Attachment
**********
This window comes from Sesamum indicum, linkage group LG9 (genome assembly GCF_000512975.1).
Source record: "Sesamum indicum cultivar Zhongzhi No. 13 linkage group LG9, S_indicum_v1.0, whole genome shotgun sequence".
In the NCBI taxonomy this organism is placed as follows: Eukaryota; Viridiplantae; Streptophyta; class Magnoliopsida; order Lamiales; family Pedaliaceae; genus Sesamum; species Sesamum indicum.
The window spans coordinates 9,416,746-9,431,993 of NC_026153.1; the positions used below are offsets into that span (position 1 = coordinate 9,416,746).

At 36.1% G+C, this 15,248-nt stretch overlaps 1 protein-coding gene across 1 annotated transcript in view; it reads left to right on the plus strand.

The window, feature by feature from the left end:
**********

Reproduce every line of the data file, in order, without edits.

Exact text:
This window comes from Sesamum indicum, linkage group LG9 (genome assembly GCF_000512975.1).
Source record: "Sesamum indicum cultivar Zhongzhi No. 13 linkage group LG9, S_indicum_v1.0, whole genome shotgun sequence".
In the NCBI taxonomy this organism is placed as follows: Eukaryota; Viridiplantae; Streptophyta; class Magnoliopsida; order Lamiales; family Pedaliaceae; genus Sesamum; species Sesamum indicum.
The window spans coordinates 9,416,746-9,431,993 of NC_026153.1; the positions used below are offsets into that span (position 1 = coordinate 9,416,746).

At 36.1% G+C, this 15,248-nt stretch overlaps 1 protein-coding gene across 1 annotated transcript in view; it reads left to right on the plus strand.

The window, feature by feature from the left end: